Day 2 – Orton to Kirkby Stephen

Mike and I arrived in the bustling little town of Kirkby Stephen at about 5pm having left Orton shortly after 9 this morning. After a bit of freshening up at The Fletcher House, we strolled down Market Street to find a libation and a meal. After a couple of hits and misses, we settled on The Pennine Hotel, Bar and Bistro where I now sit in the aforementioned “bar” area tapping out these words.  I’ll stay here as long as it takes to finish this post because there is a bona ride wi-fi signal here that permits quick uploads. Alas, our guest house has no wi-fi and my phone hot spot offers but limited data transfer in this alien environment.

The maps and books estimate that today’s course was about 12 and a half miles long and I cannot quibble with that. This was a day of uninterrupted sunshine and a high temperature of about 80 degrees. It was noticeably hot in the early part of the day, but as we emerged on to higher ground there was a stiff and refreshing breeze out of the east strong enough to remove wide brimmed hats – more than once. And there was plenty of higher ground as the terrain headed steadily upward out of the village through field after field where we were greeted by countless sheep and our boots were greeted by a limitless quantity of sheep droppings. (It’s no wonder that tonight’s guest house door is emblazoned with a sign commanding that we remove boots BEFORE ringing the bell for attention.) But the sheep dodging was rewarded by spectacular views that greeted us at the crest of the Orton Fell. This countryside, with rolling hills framed by distant mountains is every bit as stunning as what we experienced last year in the Lake District.

From the heights of the fell, the view that emerged next was of the verdant valley that is Smardale. A beck (or stream) runs through this deep gorge is filled with trees that had been largely absent from the local flora up to this point. The descent into the dale is precipitously steep requiring careful concentration lest one finds oneself tumbling rather than walking to the base. Down at the bottom of the hill we were rewarded with the crossing that is the Smardale Bridge. This picturesque bit of infrastructure served some long ago abandoned road that supported the economy of this area in the distant past. Now it is a photo opportunity for the hikers that trek through here all summer and the occasional cow or sheep that needs access to the far shores of the beck that passes beneath.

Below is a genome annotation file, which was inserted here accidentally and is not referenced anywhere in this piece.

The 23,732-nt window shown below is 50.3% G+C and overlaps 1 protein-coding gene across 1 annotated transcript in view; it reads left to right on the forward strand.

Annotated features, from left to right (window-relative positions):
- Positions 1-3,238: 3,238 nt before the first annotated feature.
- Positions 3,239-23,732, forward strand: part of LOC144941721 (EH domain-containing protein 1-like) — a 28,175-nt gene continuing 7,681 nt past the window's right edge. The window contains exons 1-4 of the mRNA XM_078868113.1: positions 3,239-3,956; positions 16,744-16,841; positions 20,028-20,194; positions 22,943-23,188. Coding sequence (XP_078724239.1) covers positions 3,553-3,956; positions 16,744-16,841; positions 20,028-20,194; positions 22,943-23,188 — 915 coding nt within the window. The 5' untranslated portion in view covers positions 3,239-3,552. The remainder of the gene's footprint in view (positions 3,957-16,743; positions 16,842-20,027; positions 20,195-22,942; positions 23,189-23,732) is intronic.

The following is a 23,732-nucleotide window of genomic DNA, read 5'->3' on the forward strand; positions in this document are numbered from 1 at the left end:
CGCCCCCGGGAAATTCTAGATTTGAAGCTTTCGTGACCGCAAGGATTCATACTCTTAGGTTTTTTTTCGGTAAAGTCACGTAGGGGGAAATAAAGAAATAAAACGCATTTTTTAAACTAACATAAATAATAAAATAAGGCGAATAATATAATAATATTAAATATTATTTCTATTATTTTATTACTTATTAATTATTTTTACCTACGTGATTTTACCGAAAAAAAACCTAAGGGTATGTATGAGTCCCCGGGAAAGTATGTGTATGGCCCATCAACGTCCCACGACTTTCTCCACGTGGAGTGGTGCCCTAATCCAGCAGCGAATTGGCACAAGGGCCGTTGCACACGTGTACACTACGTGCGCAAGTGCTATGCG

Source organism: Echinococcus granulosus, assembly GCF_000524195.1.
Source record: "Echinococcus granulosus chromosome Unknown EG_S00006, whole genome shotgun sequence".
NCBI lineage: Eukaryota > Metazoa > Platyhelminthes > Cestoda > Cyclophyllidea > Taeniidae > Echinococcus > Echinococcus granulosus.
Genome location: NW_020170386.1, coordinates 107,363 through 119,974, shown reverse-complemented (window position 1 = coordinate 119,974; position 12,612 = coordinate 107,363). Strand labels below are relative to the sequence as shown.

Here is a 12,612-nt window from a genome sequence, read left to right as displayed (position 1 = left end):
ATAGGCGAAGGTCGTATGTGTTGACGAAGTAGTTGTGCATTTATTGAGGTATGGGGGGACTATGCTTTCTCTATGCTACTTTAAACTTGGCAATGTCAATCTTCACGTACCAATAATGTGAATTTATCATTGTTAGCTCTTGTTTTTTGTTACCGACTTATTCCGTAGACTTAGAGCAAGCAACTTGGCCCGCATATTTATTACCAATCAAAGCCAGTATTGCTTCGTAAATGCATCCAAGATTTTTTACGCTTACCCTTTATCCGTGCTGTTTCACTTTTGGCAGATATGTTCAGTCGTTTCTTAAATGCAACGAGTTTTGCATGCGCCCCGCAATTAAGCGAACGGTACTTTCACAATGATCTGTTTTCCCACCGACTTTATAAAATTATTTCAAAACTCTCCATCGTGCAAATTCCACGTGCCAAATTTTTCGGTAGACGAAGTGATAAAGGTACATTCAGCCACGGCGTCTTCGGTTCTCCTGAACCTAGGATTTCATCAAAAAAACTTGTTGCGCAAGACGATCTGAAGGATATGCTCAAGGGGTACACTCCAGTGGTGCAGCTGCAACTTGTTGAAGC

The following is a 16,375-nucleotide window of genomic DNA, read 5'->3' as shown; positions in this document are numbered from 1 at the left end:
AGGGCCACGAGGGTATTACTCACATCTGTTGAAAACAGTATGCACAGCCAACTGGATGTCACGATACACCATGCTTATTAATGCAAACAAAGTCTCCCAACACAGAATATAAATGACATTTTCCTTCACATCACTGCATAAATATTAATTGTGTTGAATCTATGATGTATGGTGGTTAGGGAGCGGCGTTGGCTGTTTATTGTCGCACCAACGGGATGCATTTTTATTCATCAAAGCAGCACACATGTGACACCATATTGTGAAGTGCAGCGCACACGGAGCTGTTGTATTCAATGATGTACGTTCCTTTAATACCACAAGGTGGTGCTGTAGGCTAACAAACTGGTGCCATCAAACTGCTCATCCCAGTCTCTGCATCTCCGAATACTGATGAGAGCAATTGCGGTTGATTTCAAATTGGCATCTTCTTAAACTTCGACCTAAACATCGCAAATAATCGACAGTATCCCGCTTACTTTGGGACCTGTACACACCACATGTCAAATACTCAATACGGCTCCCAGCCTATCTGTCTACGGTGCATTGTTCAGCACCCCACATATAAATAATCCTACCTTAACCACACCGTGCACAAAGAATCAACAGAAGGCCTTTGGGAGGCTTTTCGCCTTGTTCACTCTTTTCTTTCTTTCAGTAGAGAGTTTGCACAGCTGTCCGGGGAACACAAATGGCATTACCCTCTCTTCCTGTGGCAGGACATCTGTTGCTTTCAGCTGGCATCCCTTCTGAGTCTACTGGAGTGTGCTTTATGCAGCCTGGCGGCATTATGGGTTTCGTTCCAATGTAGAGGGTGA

The thing about dales is that the old adage that “what goes down must come up” applies in spades. The ascent on the far side of the beck was arduous – especially as it occurred at about the nine mile mark when muscles are feeling the effects of the constant up and down. And this particular segment was marked by another adage that I have coined from these experiences on the Coast-to-Coast path: “When the guidebook refers to a hilltop as a way point, it is never THAT hilltop but one of the five or six hilltops that were not visible until the first one has been scaled.” But we remained undaunted as we trudged along until we reached the outskirts of his handsome burg that is Kirkby Stephen.

Mike and I agree that this day was a good opener for our 2023 season. It was beautiful though challenging. Body and sprit were stressed but not nearly broken. The first blister in two years of the Coast-to-Coast experience has emerged on my left heel but it is a small one that will respond well to the medicated blister plasters that we brought. Tomorrow we set out on another 12 mile trek to Keld that, in its initial stage out of Kirkby Stephen, promises to be a steady and steep climb to The Nine Standards, a landmark that sits atop the watershed of England. Wainwright himself remarked that “if you were a drop of water before this day you would fall downhill toward the Irish Sea. After this day your destination will be the North Sea.”

Smardale and the bridge.

Into the dale

Out of the dale.  Hold onto your hats!!

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